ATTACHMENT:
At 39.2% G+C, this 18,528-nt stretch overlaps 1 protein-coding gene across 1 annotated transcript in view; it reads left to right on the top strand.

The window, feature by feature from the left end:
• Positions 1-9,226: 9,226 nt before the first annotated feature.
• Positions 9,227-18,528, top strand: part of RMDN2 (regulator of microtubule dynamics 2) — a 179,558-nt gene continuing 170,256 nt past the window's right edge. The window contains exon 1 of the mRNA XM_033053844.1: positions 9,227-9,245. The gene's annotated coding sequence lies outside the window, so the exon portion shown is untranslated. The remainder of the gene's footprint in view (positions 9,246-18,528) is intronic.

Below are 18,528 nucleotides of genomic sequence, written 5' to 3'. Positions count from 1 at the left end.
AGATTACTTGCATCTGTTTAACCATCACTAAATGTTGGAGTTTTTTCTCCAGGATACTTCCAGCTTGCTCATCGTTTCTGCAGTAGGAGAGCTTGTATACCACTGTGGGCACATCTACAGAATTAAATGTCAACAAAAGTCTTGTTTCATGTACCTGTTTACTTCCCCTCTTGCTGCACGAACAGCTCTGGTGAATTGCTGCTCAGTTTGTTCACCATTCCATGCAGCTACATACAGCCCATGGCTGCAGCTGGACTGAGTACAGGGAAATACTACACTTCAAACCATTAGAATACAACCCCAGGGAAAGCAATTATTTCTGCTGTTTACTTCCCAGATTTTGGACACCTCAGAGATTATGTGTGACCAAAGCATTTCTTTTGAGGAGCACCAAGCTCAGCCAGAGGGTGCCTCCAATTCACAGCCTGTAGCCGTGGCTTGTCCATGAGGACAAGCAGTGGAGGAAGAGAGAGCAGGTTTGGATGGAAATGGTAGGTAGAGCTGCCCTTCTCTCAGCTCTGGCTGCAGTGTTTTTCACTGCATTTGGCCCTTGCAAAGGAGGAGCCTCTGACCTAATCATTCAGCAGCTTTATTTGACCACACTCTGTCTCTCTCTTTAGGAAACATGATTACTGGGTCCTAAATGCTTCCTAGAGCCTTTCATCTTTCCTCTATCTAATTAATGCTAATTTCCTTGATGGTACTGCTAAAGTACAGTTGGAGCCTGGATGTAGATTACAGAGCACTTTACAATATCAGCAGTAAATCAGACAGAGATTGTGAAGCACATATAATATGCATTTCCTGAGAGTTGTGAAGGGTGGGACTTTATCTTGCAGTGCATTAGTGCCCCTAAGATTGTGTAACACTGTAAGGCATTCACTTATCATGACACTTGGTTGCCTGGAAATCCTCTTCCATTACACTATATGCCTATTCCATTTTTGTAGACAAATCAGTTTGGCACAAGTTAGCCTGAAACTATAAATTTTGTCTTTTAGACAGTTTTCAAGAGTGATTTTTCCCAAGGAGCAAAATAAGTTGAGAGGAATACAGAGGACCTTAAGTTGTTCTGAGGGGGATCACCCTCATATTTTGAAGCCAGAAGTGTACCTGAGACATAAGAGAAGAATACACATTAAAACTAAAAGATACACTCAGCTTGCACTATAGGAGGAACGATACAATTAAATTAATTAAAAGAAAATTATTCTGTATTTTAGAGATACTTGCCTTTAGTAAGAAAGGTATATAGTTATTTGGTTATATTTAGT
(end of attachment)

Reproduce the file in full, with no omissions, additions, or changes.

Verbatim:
At 39.2% G+C, this 18,528-nt stretch overlaps 1 protein-coding gene across 1 annotated transcript in view; it reads left to right on the top strand.

The window, feature by feature from the left end:
• Positions 1-9,226: 9,226 nt before the first annotated feature.
• Positions 9,227-18,528, top strand: part of RMDN2 (regulator of microtubule dynamics 2) — a 179,558-nt gene continuing 170,256 nt past the window's right edge. The window contains exon 1 of the mRNA XM_033053844.1: positions 9,227-9,245. The gene's annotated coding sequence lies outside the window, so the exon portion shown is untranslated. The remainder of the gene's footprint in view (positions 9,246-18,528) is intronic.

Below are 18,528 nucleotides of genomic sequence, written 5' to 3'. Positions count from 1 at the left end.
AGATTACTTGCATCTGTTTAACCATCACTAAATGTTGGAGTTTTTTCTCCAGGATACTTCCAGCTTGCTCATCGTTTCTGCAGTAGGAGAGCTTGTATACCACTGTGGGCACATCTACAGAATTAAATGTCAACAAAAGTCTTGTTTCATGTACCTGTTTACTTCCCCTCTTGCTGCACGAACAGCTCTGGTGAATTGCTGCTCAGTTTGTTCACCATTCCATGCAGCTACATACAGCCCATGGCTGCAGCTGGACTGAGTACAGGGAAATACTACACTTCAAACCATTAGAATACAACCCCAGGGAAAGCAATTATTTCTGCTGTTTACTTCCCAGATTTTGGACACCTCAGAGATTATGTGTGACCAAAGCATTTCTTTTGAGGAGCACCAAGCTCAGCCAGAGGGTGCCTCCAATTCACAGCCTGTAGCCGTGGCTTGTCCATGAGGACAAGCAGTGGAGGAAGAGAGAGCAGGTTTGGATGGAAATGGTAGGTAGAGCTGCCCTTCTCTCAGCTCTGGCTGCAGTGTTTTTCACTGCATTTGGCCCTTGCAAAGGAGGAGCCTCTGACCTAATCATTCAGCAGCTTTATTTGACCACACTCTGTCTCTCTCTTTAGGAAACATGATTACTGGGTCCTAAATGCTTCCTAGAGCCTTTCATCTTTCCTCTATCTAATTAATGCTAATTTCCTTGATGGTACTGCTAAAGTACAGTTGGAGCCTGGATGTAGATTACAGAGCACTTTACAATATCAGCAGTAAATCAGACAGAGATTGTGAAGCACATATAATATGCATTTCCTGAGAGTTGTGAAGGGTGGGACTTTATCTTGCAGTGCATTAGTGCCCCTAAGATTGTGTAACACTGTAAGGCATTCACTTATCATGACACTTGGTTGCCTGGAAATCCTCTTCCATTACACTATATGCCTATTCCATTTTTGTAGACAAATCAGTTTGGCACAAGTTAGCCTGAAACTATAAATTTTGTCTTTTAGACAGTTTTCAAGAGTGATTTTTCCCAAGGAGCAAAATAAGTTGAGAGGAATACAGAGGACCTTAAGTTGTTCTGAGGGGGATCACCCTCATATTTTGAAGCCAGAAGTGTACCTGAGACATAAGAGAAGAATACACATTAAAACTAAAAGATACACTCAGCTTGCACTATAGGAGGAACGATACAATTAAATTAATTAAAAGAAAATTATTCTGTATTTTAGAGATACTTGCCTTTAGTAAGAAAGGTATATAGTTATTTGGTTATATTTAGT